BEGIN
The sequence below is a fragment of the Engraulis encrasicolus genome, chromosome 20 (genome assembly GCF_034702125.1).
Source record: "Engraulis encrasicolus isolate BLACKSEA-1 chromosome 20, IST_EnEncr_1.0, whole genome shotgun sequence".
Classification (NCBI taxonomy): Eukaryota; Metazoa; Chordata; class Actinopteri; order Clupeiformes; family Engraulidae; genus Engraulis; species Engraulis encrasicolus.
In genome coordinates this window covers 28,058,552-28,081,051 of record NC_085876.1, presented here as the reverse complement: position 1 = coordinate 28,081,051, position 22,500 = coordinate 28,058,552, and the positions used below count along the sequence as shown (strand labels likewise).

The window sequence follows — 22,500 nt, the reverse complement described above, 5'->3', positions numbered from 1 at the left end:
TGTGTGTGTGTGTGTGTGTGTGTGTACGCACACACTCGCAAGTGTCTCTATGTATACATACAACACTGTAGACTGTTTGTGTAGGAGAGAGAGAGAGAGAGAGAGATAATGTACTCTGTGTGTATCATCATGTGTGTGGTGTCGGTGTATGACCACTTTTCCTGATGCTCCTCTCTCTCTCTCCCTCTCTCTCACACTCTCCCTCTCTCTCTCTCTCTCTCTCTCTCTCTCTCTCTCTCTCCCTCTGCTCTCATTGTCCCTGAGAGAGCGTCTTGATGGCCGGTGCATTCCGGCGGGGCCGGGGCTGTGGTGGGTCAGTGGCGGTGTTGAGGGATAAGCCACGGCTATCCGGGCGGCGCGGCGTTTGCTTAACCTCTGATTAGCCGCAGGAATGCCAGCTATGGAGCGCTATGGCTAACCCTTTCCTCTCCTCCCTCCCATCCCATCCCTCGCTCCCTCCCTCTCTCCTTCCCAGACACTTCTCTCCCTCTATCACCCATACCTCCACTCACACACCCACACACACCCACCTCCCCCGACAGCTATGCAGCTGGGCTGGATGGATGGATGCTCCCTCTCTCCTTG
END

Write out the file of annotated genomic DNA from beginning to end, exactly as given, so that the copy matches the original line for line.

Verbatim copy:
The sequence below is a fragment of the Engraulis encrasicolus genome, chromosome 20 (genome assembly GCF_034702125.1).
Source record: "Engraulis encrasicolus isolate BLACKSEA-1 chromosome 20, IST_EnEncr_1.0, whole genome shotgun sequence".
Classification (NCBI taxonomy): Eukaryota; Metazoa; Chordata; class Actinopteri; order Clupeiformes; family Engraulidae; genus Engraulis; species Engraulis encrasicolus.
In genome coordinates this window covers 28,058,552-28,081,051 of record NC_085876.1, presented here as the reverse complement: position 1 = coordinate 28,081,051, position 22,500 = coordinate 28,058,552, and the positions used below count along the sequence as shown (strand labels likewise).

The window sequence follows — 22,500 nt, the reverse complement described above, 5'->3', positions numbered from 1 at the left end:
TGTGTGTGTGTGTGTGTGTGTGTGTACGCACACACTCGCAAGTGTCTCTATGTATACATACAACACTGTAGACTGTTTGTGTAGGAGAGAGAGAGAGAGAGAGAGATAATGTACTCTGTGTGTATCATCATGTGTGTGGTGTCGGTGTATGACCACTTTTCCTGATGCTCCTCTCTCTCTCTCCCTCTCTCTCACACTCTCCCTCTCTCTCTCTCTCTCTCTCTCTCTCTCTCTCTCTCTCCCTCTGCTCTCATTGTCCCTGAGAGAGCGTCTTGATGGCCGGTGCATTCCGGCGGGGCCGGGGCTGTGGTGGGTCAGTGGCGGTGTTGAGGGATAAGCCACGGCTATCCGGGCGGCGCGGCGTTTGCTTAACCTCTGATTAGCCGCAGGAATGCCAGCTATGGAGCGCTATGGCTAACCCTTTCCTCTCCTCCCTCCCATCCCATCCCTCGCTCCCTCCCTCTCTCCTTCCCAGACACTTCTCTCCCTCTATCACCCATACCTCCACTCACACACCCACACACACCCACCTCCCCCGACAGCTATGCAGCTGGGCTGGATGGATGGATGCTCCCTCTCTCCTTG